Tom:Absolutely flawless on the first answer!
Vanessa:Adam has the experience necessary.
SFX:(Tom and Vanessa laughs)
Adam:Well, so it's, funny 'cause so there's a very famous professional bass player named Leland Sklar, who you might have seen on YouTube, 'cause he has a big white beard.

But he's played their whole— his whole life for Phil Collins and James Taylor. And he's on a million sessions. He's one of the most successful, prolific session bass players of all time. He's on a million records that you love.

And he had a button that he installed on one of his bass bodies that he called the 'producer switch'. And whenever the producer would say, "Hey, could we get that tone a little brighter or something?"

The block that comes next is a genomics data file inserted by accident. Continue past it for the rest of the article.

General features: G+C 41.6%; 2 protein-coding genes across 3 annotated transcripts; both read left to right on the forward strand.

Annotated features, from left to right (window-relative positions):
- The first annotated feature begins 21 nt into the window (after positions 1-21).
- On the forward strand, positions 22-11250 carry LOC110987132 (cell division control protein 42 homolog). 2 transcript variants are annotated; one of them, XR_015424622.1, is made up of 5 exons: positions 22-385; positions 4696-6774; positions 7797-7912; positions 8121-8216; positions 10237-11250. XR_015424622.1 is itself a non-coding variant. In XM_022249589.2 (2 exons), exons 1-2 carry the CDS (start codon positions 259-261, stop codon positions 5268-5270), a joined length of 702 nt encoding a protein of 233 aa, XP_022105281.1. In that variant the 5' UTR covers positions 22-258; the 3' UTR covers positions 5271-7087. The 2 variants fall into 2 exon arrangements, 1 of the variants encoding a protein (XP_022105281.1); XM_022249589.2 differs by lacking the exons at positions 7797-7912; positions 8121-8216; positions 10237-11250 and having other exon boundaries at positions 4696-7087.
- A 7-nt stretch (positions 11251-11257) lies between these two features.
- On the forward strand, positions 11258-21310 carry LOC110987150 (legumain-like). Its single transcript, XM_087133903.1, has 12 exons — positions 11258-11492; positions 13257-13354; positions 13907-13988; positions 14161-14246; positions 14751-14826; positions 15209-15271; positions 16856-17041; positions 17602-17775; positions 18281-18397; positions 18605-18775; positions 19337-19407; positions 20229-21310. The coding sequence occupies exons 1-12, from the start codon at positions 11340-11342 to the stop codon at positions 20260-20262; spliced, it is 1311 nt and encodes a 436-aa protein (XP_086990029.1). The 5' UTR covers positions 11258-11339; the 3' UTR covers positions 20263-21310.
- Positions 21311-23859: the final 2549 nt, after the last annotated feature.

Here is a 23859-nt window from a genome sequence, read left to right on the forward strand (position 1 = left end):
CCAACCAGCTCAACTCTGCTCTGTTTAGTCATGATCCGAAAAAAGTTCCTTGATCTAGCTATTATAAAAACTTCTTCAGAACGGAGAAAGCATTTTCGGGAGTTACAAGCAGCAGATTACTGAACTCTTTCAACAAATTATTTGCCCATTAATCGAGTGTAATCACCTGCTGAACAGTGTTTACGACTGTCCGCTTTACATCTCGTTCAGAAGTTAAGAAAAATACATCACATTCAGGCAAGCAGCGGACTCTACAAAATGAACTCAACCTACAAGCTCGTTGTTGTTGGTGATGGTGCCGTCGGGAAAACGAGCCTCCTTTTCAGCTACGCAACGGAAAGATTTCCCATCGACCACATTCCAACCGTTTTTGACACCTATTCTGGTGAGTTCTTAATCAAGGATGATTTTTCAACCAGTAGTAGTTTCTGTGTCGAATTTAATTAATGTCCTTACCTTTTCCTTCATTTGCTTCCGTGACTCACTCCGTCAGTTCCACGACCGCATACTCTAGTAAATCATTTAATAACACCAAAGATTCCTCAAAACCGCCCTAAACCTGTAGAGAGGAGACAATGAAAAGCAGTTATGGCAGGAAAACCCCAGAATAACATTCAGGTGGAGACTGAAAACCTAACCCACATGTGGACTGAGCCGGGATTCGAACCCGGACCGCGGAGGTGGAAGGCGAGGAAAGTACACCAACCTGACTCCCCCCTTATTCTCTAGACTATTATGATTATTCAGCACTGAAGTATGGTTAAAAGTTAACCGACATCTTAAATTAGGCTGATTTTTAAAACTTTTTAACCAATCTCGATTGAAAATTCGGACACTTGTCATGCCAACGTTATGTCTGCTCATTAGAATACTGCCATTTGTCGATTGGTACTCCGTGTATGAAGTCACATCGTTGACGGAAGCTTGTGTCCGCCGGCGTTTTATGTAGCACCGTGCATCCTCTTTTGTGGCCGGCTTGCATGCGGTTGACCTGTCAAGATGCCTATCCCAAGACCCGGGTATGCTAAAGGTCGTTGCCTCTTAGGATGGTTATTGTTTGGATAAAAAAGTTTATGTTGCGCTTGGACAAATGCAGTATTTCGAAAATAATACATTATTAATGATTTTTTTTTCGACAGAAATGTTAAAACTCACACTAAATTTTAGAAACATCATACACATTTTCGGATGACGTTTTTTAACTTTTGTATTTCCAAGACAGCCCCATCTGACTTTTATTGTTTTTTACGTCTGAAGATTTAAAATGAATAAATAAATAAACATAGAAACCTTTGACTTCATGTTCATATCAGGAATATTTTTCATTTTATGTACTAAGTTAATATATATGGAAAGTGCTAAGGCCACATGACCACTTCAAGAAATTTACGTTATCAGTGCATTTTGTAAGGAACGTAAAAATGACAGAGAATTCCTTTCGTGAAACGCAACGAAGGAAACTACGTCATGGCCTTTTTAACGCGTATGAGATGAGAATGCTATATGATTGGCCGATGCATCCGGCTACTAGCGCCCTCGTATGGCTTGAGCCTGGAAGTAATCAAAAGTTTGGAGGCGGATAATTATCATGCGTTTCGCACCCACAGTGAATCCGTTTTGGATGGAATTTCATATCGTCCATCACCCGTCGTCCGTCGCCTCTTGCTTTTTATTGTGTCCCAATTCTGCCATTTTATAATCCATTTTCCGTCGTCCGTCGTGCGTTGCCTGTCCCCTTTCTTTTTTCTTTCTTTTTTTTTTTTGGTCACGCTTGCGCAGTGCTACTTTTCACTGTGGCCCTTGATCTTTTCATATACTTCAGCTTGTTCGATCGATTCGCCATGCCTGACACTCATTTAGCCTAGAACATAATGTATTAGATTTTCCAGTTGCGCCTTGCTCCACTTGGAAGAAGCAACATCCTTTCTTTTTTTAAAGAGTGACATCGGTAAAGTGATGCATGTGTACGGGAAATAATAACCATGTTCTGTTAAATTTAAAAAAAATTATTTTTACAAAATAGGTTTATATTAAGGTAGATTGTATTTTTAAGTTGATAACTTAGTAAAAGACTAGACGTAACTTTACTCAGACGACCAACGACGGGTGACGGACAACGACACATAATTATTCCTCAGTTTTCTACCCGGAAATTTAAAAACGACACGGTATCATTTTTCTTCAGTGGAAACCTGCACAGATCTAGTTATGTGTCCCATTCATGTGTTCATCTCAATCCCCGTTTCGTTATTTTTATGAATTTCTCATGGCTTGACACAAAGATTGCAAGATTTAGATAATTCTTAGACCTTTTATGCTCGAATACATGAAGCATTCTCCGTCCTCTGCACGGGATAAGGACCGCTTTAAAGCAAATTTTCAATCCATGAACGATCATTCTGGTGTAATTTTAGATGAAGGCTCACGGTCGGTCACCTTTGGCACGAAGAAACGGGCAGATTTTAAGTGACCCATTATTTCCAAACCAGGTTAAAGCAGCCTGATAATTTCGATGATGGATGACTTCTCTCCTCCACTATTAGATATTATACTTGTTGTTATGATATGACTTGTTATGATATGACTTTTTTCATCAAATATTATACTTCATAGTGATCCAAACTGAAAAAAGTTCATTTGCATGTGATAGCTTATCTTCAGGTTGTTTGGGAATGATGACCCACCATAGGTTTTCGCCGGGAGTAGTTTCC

he would hit the producer switch, which did nothing. And then the producer would be like, "Oh yeah, totally. That's so much better. Thanks, Lee."
Tom:So, what's going on here?
Adam:Yeah, what you do is you just, if— they're gonna fiddle with something, so you give them something inconsequential to fiddle with. And put the thing that is consequential up higher than they can reach it, and make it of a less attractive color. And you'll be fine.
Vanessa:It's funny, because it's the opposite of child-proofing and baby-proofing things, where you're trying to block power points and keep doors shut. Why don't we just add a button instead?
Tom:I will fill in the details.

It's a safety lock that gets installed next to and over a door handle. So it stops children from opening the door. It has a useless button on the front that an adult can absolutely push, if they want to, to demonstrate that's how you open the door.